4. The analysis of the paper appears to be routine, and mechanical, offering little new insight beyond Delacrois and Shi [2013].

Anonymous - response to the referee
July 11, 2017 - 13:37

1. In the revised version I describe the model more carefully; in particular I specify the timing of events, the choice sets of the agents, and the information each agent has when s/he makes a decision. I also emphasise that this model features capacity constrained sellers.

I should ...[more]

... not say that I try to improve upon Delacroix and Shi (D&S) with the different signalling technology. I just employ a different, and perhaps a more familiar, type of technology.

2. I should not depict the trading protocol more elaborate than in D&S. It is actually simpler in the sense that issues of signalling by pricing are ruled out. Auction as such is not that significant but the fact that signalling is not possible. To prevent trivial outcomes like every seller asking a very high price one has to use some mechanism of price determination such that there is at least sometimes local competition; auction is good for this purpose. I try to bring this point out more clearly.

The other two points I do not fully comprehend. First, I totally agree what is said about Satterthwaite and Shneyrov but I fail to see the relevance to the present work. Second, I do not want to hint that the modelling choices in D&S are somehow unjustified. But I think that it may be of interest to see how one can quantify the inefficiencies arising from private information in this kind of setting, and to this end one has to make some changes to D&S.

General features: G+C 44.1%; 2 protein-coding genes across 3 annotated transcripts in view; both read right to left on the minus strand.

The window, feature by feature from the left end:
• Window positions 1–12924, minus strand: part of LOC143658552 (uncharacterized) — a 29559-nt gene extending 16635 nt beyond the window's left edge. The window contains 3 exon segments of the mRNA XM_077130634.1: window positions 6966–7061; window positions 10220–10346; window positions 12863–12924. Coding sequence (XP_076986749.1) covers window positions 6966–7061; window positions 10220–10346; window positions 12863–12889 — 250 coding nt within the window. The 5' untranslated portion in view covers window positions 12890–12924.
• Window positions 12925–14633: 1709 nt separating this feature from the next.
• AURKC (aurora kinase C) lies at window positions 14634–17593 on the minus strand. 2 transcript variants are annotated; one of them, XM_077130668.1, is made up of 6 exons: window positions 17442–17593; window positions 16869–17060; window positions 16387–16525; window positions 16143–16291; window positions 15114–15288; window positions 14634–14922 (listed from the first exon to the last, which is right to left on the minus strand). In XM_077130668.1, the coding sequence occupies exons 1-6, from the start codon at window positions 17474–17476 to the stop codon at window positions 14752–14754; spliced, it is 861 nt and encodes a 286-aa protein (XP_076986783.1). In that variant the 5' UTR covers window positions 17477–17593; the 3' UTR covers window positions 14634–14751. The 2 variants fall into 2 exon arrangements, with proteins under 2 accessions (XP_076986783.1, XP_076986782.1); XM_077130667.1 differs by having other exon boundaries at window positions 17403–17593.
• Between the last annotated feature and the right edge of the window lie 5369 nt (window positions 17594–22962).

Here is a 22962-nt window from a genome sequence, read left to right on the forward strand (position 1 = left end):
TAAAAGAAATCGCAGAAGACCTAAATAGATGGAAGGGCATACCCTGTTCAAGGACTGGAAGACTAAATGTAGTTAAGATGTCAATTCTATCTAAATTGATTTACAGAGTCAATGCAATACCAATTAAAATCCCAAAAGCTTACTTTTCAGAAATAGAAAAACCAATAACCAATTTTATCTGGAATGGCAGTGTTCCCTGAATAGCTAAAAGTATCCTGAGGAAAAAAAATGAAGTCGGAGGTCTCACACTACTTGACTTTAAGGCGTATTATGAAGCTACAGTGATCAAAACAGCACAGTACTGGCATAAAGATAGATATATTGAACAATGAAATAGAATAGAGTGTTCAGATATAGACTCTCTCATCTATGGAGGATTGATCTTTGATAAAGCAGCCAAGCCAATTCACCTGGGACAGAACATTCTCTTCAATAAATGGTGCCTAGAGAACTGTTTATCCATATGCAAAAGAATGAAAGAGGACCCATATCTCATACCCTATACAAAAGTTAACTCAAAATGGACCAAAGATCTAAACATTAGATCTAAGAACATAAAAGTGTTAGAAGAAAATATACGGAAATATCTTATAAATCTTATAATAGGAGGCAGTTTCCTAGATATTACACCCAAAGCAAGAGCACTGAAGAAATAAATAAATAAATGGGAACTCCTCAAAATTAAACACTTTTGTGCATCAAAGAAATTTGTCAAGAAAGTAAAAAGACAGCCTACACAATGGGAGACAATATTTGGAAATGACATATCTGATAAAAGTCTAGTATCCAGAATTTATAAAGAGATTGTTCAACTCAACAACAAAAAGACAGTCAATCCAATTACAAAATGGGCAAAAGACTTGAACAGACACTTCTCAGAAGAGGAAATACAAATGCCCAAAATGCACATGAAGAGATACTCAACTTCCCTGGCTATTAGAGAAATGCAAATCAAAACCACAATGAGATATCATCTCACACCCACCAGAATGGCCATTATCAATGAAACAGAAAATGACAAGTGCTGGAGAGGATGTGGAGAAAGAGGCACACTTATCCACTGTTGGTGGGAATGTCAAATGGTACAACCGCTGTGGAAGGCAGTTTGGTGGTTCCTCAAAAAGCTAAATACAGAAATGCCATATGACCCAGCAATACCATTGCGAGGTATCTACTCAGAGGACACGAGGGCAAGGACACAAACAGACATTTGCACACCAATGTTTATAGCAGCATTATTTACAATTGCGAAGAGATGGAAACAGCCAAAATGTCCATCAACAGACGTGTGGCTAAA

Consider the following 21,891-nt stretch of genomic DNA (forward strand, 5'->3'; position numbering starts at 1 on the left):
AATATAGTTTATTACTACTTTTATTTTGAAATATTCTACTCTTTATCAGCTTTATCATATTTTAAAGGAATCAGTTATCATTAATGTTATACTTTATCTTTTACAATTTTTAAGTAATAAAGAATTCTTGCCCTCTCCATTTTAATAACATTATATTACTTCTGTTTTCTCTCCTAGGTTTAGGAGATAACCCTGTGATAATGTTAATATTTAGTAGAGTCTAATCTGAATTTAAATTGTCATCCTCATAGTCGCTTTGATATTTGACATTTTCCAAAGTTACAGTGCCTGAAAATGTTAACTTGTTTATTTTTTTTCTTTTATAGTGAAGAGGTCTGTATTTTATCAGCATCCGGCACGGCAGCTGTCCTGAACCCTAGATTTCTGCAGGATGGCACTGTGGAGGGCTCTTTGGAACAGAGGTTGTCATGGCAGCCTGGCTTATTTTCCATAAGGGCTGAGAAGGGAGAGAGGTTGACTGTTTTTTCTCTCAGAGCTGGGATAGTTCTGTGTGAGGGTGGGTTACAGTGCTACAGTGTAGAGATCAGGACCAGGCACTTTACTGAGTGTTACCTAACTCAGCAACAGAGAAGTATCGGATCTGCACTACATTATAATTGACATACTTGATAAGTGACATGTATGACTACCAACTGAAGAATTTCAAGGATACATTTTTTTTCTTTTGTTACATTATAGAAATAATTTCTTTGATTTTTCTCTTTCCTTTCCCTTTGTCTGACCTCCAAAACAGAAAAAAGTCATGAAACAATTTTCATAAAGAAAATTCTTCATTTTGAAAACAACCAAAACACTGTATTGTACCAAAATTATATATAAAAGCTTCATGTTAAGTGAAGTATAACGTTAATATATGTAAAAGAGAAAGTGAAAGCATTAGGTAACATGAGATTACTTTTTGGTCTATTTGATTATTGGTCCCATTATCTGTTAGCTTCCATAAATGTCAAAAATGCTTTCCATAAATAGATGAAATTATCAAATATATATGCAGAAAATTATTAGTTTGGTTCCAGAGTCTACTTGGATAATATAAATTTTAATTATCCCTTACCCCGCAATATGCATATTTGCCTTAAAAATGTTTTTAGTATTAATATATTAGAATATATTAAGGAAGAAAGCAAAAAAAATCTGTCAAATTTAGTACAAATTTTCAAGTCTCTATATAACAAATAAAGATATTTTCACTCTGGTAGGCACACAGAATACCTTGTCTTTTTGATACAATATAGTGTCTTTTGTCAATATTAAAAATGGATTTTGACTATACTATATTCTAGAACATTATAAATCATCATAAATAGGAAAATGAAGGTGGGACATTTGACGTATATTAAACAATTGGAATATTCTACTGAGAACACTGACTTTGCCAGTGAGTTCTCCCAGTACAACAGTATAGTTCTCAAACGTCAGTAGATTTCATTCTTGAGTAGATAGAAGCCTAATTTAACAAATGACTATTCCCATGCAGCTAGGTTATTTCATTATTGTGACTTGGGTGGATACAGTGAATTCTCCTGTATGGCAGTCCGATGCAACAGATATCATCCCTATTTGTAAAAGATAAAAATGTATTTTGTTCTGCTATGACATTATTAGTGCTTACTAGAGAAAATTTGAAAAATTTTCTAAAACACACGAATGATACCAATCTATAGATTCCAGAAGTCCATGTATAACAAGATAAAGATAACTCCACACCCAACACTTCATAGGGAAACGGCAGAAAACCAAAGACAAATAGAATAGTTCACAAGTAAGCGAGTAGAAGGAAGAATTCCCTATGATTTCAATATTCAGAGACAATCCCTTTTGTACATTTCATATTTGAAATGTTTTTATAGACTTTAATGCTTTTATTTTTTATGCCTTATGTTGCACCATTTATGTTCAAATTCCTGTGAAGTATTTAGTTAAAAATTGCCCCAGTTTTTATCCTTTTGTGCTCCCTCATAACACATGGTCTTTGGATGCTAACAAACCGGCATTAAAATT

As to the role of realism I fail to disagree.

3. This is a valid complaint, and I provide heuristics for the condition by associating the level of the cost to the accuracy of the signal, trading probability and the difference between the price received under the high and low signals.

4. I think that being able to study questions of interest using routine techniques is a good thing not a bad thing. If each question requires a non-routine approach it tells that perhaps the discipline, in this case economics, is not very well developed and established. I think that the new insight is quite clear and well delineated; I am sorry that you regard it as insignificant.

Anonymous - Referee report 2
June 20, 2017 - 10:47

see attached file

Anonymous - response to the referee
July 11, 2017 - 13:39

One of the main objectives is to get some idea about the magnitudes of inefficiency. I cannot figure out how one can do this with comparative statics analysis. Comparative statics analysis, as such, is pretty straightforward just from looking at formula (6).

I pondered whether the signals should be ...[more]

... product specific or buyer specific. If they were buyer specific assuming that trades are consummated by, say, English auction would lead to updating of probabilities during the bidding phase; in general the price determination mechanism would play potentially an important role. As the price formation is not the main focus I chose the simpler option.

I have tried to improve both presentation and language throughout the article.